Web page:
GUILD SOCIALISM has frequently been regarded as a cul-de-sac in social and economic thought. However, this work breaks new ground in demonstrating its continued relevance. Focusing on the Douglas Social Credit movement, it examines the origin of the key ideas, gives an overview of the main theories and their contemporary reception.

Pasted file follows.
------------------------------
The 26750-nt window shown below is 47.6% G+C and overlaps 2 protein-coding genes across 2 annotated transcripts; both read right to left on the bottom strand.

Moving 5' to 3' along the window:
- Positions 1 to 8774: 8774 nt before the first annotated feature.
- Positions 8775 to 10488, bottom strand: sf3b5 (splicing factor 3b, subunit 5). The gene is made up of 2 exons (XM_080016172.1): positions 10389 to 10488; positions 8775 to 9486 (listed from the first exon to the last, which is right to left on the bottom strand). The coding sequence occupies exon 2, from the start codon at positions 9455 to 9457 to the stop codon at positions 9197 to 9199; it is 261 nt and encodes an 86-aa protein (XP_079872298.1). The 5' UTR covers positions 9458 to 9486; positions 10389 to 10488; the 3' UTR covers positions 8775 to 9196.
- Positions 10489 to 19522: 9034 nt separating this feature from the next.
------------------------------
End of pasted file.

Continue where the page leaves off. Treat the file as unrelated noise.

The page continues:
Douglas is credited with being the author of a simple, ingenious but erroneous proposal to end depression in the inter-war years. The Social Credit Government, which held power in Alberta during the middle decades of the XXth century is equally remembered in association with Douglas. Although the Canadian party arose from an interpretation of the texts attributed to him, its policies had little in common with the original texts. Historical documentation of the social credit phenomenon has focused almost exclusively on the Canadian experience. This work approaches the phenomenon from a different perspective. It explores the guild socialist origins of the texts, condenses the economic and social theory of the original texts into a concise exposition and documents the subsequent history. Thoroughly researched, the work provides original material of relevance to the field of political economy. This early approach to non-equilibrium economics reveals the extent of the incompatibility between capitalist growth economics and social environmental sustainability.